Selling War and Buying Patriotism: Propaganda, Posters, and Prose from WWI and WWII
Explore the history of World Wars I and II through the lens of the artists who translated war posters into community-influencing propaganda. For centuries, emotionally charged imagery has been used to demonize the enemy, inspire patriotism, boost volunteerism, and urge austerity. As such, the posters disclose four common themes of persuasion: the hostile enemy in contrast to the brave protector, community sacrifice, and sideline “saviors” to unite our communities during times of war.
Posters depicting the enemy as barbaric monsters sought to dehumanize adversaries. Dark and threatening-themed posters capitalized on fears and the need for protection to rally the public to support. Bright, inspiring civic call-to-action posters showing food rationing and reduced spending encouraged folks on the home front to make sacrifices to support the war overseas. Savior-oriented posters depicting maternal figures, such as angels and nurses, rescuing soldiers from the horrors of war were instrumental in recruiting women to join the American Red Cross and the Nurse Corps.
Analyzing these themes aims to help audiences understand how wartime propaganda shaped public sentiment during World War I and World War II. This examination questions the use of emotion as a psychological tool in villainizing the enemy, celebrating the protector, promoting sacrifices, and empowering the savior. The exhibit seeks to ask (and answer) the question: is the use of persuasive art an effective and ethical tool in advancing wartime strategy?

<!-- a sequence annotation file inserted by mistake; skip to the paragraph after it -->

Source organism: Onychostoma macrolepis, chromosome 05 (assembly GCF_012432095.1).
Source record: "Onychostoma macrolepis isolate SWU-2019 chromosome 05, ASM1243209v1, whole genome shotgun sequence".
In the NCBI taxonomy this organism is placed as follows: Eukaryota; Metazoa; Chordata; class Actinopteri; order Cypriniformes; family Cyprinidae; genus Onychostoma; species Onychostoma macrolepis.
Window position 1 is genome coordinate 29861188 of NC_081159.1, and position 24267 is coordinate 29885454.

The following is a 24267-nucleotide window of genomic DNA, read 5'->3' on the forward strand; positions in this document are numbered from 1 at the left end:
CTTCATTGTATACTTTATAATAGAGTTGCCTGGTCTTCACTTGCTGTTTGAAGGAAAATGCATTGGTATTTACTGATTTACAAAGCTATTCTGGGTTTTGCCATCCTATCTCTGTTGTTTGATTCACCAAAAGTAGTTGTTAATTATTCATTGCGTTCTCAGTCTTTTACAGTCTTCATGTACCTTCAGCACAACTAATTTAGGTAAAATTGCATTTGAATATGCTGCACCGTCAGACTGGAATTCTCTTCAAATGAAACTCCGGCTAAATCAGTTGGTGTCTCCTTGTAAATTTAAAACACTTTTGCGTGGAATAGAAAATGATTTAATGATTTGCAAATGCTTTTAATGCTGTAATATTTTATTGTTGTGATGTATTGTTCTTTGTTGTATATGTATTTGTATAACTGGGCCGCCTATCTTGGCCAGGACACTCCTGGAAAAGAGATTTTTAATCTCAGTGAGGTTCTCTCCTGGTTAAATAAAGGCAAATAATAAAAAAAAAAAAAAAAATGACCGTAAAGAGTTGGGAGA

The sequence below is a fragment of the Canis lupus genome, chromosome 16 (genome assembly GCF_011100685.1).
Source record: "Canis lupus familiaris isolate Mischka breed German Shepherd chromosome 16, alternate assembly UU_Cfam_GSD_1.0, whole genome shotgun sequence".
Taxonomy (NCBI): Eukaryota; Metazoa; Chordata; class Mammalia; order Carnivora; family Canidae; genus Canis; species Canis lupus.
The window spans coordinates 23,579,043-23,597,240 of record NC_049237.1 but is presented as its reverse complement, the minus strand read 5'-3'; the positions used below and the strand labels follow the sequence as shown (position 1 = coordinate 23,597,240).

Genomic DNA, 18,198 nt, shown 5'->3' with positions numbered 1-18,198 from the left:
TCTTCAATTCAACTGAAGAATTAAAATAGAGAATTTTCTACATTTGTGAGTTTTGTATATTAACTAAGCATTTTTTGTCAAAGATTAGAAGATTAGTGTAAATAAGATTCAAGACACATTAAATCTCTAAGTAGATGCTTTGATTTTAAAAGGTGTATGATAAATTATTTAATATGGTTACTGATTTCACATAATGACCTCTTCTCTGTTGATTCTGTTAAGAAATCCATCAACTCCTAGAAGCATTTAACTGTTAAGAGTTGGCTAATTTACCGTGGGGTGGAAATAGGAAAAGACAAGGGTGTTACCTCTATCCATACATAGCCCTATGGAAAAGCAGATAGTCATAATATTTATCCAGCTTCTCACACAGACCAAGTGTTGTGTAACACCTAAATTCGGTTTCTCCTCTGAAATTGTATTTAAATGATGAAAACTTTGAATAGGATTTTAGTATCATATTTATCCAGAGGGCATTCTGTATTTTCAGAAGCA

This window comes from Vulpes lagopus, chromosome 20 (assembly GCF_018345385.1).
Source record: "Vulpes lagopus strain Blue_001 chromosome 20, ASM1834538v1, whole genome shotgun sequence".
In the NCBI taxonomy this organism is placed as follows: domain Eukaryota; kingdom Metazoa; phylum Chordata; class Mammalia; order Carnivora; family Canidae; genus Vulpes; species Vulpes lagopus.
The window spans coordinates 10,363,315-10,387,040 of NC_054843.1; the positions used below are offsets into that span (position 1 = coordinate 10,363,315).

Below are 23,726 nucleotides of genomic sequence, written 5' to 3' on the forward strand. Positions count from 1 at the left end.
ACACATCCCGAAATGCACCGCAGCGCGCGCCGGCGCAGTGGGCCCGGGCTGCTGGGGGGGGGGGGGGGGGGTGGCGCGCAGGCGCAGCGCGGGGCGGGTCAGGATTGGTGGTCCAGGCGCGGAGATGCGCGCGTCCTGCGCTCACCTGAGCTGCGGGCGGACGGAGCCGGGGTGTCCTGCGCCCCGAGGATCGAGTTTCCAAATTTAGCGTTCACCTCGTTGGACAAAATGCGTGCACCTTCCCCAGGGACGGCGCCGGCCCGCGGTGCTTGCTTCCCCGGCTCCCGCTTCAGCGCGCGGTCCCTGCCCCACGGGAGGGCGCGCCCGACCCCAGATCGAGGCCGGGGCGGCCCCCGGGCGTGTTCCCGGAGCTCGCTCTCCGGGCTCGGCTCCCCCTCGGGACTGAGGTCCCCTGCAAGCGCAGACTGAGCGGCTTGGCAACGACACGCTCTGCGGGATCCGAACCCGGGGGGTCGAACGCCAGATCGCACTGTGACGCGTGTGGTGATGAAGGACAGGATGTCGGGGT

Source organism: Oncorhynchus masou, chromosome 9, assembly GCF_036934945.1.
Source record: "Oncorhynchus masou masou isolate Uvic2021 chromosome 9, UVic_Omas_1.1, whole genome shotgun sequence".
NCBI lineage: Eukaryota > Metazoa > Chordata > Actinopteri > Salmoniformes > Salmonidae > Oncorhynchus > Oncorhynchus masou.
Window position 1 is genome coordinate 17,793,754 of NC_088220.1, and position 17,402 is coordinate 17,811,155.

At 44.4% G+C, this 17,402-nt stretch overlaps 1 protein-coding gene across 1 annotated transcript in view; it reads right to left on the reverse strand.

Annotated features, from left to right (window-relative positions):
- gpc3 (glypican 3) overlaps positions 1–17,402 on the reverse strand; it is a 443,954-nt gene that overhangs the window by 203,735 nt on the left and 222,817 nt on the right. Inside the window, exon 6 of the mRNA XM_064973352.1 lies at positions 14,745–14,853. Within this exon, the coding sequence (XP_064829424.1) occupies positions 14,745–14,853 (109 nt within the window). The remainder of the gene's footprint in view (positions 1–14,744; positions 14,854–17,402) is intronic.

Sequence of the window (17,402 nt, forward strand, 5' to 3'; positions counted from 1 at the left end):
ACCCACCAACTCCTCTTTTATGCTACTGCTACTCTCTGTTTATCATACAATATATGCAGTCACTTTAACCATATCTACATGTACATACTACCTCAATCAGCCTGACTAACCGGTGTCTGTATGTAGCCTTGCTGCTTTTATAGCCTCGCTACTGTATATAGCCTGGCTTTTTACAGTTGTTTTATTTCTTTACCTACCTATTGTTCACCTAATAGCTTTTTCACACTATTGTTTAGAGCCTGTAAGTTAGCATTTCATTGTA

The exhibit is curated by James Falotico, Museum Studies major and History minor, class of 2024.
Acknowledgements: Items are on loan from the Billie Wiren Collection, courtesy of Geoff Spencer and Kathy Hodges. This exhibition is made possible by support from Dr. Jim Hall, Dean of University Studies and Executive Director from the School of Individualized Study; and Chad Van Gorder, RIT Veteran Student Success Center Guidance and support provided by the Museum Studies Program at Rochester Institute of Technology.
The exhibit is on view from January 17 through February 3, 2024. A reception will be held January 25, from 4:00-6:30 pm. Interpreters may be requested: https://myaccess.rit.edu/myAccess5/.
When and Where
Open to the Public